May 1st   Leave a comment

Sandwich tern

Sandwich tern

The best way to celebrate the start of May is with a swift. I had my first just outside of Crail this morning (120 for the Crail year list). Swifts are usually one of the later migrants but this one has leapfrogged the sedge warblers and whitethroats. The temperature is back to double figures so everything should now start arriving. Swifts are a bit more flight capable than most migrants and probably migrate at twice or three times the speed of something like a whitethroat.

There was a large passage of sandwich terns today – hundreds passing Crail through the morning in small groups. At Kingsbarns Beach it was a sandwich tern festival with 10 birds or so plunge diving right at the waterline. They were catching small sandeels so close in that they were just meters away from any walker passing along the edge of the sea. They are big terns, but still incredibly graceful and adept in the air. It was a real treat to be that close to them. I could understand them being so oblivious to people after spending the winter doing the same in Ghana on the busy beaches and amongst the fisherman there.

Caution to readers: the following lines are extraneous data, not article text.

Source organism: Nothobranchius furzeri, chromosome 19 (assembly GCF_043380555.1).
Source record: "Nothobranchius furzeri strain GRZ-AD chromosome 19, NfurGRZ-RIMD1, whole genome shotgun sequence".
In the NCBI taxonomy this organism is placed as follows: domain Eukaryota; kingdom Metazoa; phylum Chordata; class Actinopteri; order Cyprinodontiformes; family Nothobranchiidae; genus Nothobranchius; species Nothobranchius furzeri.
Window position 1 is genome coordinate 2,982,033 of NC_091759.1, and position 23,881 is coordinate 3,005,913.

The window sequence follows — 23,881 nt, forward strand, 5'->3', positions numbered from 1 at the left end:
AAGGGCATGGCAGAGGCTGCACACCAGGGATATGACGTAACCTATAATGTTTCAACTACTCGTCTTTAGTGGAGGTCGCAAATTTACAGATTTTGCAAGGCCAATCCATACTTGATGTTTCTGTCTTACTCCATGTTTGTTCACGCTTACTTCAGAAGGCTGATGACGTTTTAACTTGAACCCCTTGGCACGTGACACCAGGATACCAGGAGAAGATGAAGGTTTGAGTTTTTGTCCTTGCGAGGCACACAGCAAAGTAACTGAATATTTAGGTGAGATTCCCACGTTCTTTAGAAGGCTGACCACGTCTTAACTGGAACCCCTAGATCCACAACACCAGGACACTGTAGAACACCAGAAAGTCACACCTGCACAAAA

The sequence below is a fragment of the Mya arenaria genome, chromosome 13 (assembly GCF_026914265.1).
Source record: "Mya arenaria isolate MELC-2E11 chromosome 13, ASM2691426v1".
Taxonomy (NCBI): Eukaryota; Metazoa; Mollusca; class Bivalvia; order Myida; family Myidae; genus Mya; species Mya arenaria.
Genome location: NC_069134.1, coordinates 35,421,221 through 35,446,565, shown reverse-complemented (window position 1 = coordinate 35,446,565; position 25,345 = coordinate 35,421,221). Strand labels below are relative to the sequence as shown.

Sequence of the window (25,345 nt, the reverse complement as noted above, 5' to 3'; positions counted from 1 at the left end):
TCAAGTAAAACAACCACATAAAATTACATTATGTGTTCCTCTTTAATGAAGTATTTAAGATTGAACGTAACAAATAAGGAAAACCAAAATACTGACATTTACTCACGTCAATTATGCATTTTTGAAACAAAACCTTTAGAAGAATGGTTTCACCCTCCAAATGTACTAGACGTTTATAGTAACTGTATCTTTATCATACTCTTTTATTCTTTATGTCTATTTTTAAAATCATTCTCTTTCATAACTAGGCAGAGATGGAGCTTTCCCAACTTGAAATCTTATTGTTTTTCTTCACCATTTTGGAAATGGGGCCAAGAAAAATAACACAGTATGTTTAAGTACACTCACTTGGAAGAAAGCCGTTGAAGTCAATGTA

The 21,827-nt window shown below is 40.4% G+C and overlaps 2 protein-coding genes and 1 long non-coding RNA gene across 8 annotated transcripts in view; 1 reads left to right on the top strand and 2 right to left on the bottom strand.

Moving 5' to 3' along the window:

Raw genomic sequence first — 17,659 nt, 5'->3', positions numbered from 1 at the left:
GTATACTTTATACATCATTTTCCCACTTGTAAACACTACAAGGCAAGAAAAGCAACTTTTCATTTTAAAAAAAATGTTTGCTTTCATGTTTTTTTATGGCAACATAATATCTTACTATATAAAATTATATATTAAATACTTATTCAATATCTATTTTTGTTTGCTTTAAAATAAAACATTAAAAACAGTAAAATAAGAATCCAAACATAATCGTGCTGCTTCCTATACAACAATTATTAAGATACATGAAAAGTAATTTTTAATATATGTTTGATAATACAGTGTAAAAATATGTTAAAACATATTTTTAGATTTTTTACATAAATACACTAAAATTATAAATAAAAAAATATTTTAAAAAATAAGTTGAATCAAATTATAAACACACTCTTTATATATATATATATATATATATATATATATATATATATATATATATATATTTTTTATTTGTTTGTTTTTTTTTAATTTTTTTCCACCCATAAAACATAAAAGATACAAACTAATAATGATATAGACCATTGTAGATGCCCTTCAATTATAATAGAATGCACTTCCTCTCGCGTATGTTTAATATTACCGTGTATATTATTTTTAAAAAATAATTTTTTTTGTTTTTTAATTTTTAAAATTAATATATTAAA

There are still a lot of kittiwakes feeding close in off Crail and Fife Ness. Most of these are young birds from last year with their characteristic “W” pattern on their wings. Kittiwakes take a couple of years to reach breeding age so it’s not unsurprising that there are a lot of birds loafing around somewhere, but usually I think they are further out in the North Sea and so much less noticeable. With the kittiwakes is the occasional fulmar, barrelling past with a lot more purpose. Fulmars, of course, take much longer to reach adulthood, maybe even a decade to get their first successful nest. Again there will be a lot of immature birds passing Crail passing time until adulthood but they are impossible to distinguish from adults. The passage of time doesn’t affect how fulmars look – 20 or 50 years old they look just the same. Perhaps it’s the high fish oil diet.



Posted May 1, 2016 by wildcrail in Sightings

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